sum(abs, quadtank(xu[1:4], xu[5:6], 0, 0)) + 0.0001sum(abs2, xu[1:4] - xr0),
[xr0; 0.25; 0.25],
BFGS(),
Optim.Options(iterations = 100, x_tol = 1e-7),
)
@info optres
optres.minimizer[1:4], optres.minimizer[5:6]
end
```

`([9.820859691329446, 9.820859662333161, 6.285311947051274, 6.285237735460853], [0.2602713583100412, 0.26027243860596927])`

```
# Control limits
umin = fill(0.0, nu)
umax = fill(0.6, nu)
# State limits
xmin = zeros(nx)
xmax = Float64[12, 12, 8, 8]
constraints_pid = MPCConstraints(; umin, umax, xmin, xmax)
x0 = [2, 1, 8, 3] # Initial tank levels
Cc, Dc = JuliaSimControl.linearize(measurement, xr, ur, 0, 0)
op = OperatingPoint(xr, ur, Cc * xr)
```

`OperatingPoint{Vector{Float64}, Vector{Float64}, Vector{Float64}}([9.820859691329446, 9.820859662333161, 6.285311947051274, 6.285237735460853], [0.2602713583100412, 0.26027243860596927], [4.910429845664723, 4.910429831166581])`

## PID control

Our first attempt at controlling the level in the quad-tank system is going use a PID controller. We will tune the controller using the **automatic tuning** capabilities of JuliaSimControl. To make use of the autotuner, we need a **linearized model** of the plant, for which we make use of the function `linearize`

.

```
disc(x) = c2d(ss(x), Ts) # Discretize the linear model using zero-order-hold
Ac, Bc = JuliaSimControl.linearize(quadtank, xr, ur, 0, 0)
Cc, Dc = JuliaSimControl.linearize(measurement, xr, ur, 0, 0)
Gc = ss(Ac, Bc, Cc, Dc)
G = disc(Gc)
```

Since this is a MIMO system and PID controllers are typically SISO, we look for an **input-output pairing** that is approximately **decoupled**. To this end, we investigate the **relative-gain array**(RGA). If we aim for a crossover bandwidth of around 0.01rad/s, we find the optimal input-output pairings for decoupled PID control using the relative gain array:

`relative_gain_array(Gc, 0.01) .|> abs`

```
2×2 Matrix{Float64}:
0.235202 0.851695
0.851695 0.235202
```

Unfortunately, this matrix is rather far from diagonalizable using permutations, indicating that there is a somewhat **strong cross-coupling** in the system and standard PID control is likely to be difficult (the parameter $\gamma$ directly influeces the cross-coupling). Investigating the RGA as a function of frequency, we further notice that for high frequencies, the conclusion about the input-output pairing changes!

```
rgaplot(
Gc,
w,
legend = false,
layout = 4,
plot_title = "RGA plot",
title = "",
ylabel = "",
grid = false,
link = :both,
)
```

In our case, we will stick with the pairing we decided upon for low frequencies, since the input and state constraints will limit how fast we can control the system. We proceed to tune a controller for the $u_1 \rightarrow y_2$ mapping and do this by defining an `AutoTuningProblem`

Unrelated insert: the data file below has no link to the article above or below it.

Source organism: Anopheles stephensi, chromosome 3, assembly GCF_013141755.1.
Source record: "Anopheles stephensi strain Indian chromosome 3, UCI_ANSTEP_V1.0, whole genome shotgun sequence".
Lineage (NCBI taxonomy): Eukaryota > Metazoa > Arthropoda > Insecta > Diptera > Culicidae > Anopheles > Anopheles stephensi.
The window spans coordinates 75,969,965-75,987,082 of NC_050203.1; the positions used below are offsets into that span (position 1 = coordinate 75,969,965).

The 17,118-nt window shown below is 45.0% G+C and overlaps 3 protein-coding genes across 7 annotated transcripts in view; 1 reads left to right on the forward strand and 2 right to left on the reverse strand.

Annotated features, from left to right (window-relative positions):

. This approach lets us put constraints on the largest magnitude of the closed-loop sensitivity functions, $M_S, M_T, M_{KS}$.

```
tuningprob = AutoTuningProblem(;
P = Gc[2, 1],
Ts,
w = exp10.(LinRange(-4, -1, 100)),
Ms = 1.1,
Mt = 1.05,
Mks = 20,
Tf = 1200,
metric = :IAE,
)
```

We solve the problem by calling `solve`

`tuningresult = solve(tuningprob, xtol_rel = 1e-4)`

The autotuning returns a result structure, the PID+filter parameters are available as `tuningresult.p`

while a controller object is available as `tuningresult.K`

. One can further call `OptimizedPID(tuningresult)`

to obtain a ModelingToolkit system that represents the tuned controller including anti-windup etc.

`tuningresult.p`

```
4-element Vector{Float64}:
0.11540243486953852
0.0003779242257863266
9.281323374221142
10.000000779462388
```

```
plot(tuningresult, titlefont = 9)
xlims!((-5, 1), ylims = (-5, 0.5), sp = 4, legend = :bottomleft);
```

The resulting controller respects the sensitivity constraints, visualized in both Bode plots and the Nyquist plot as dashed lines.

We also construct a **static precompensator**`iG0 =`

$G(0)^{-1}$ that decouples the system at DC. This strategy can sometimes mitigate the problem with cross-coupling between the channels, but may be treacherous if the relative-gain array contains large entries (which is fortunately not the case in our problem).

`iG0 = [0 1; 1 0] # No decoupling`

We form the final controller by applying the static precompensator $G_0^{-1}$ to the optimized PID controller

`Cpid = (tuningresult.K * I(2)) * iG0;`

To increase the realism in the simulation of the final system, we add the **saturation nonlinearity** that corresponds to **actuator limitations**, as well as the offsets implied by the linearization point to get the correct units on the signals:

```
using ControlSystemsBase: offset, saturation
Gcop = offset(op.y) * Gc * offset(-op.u)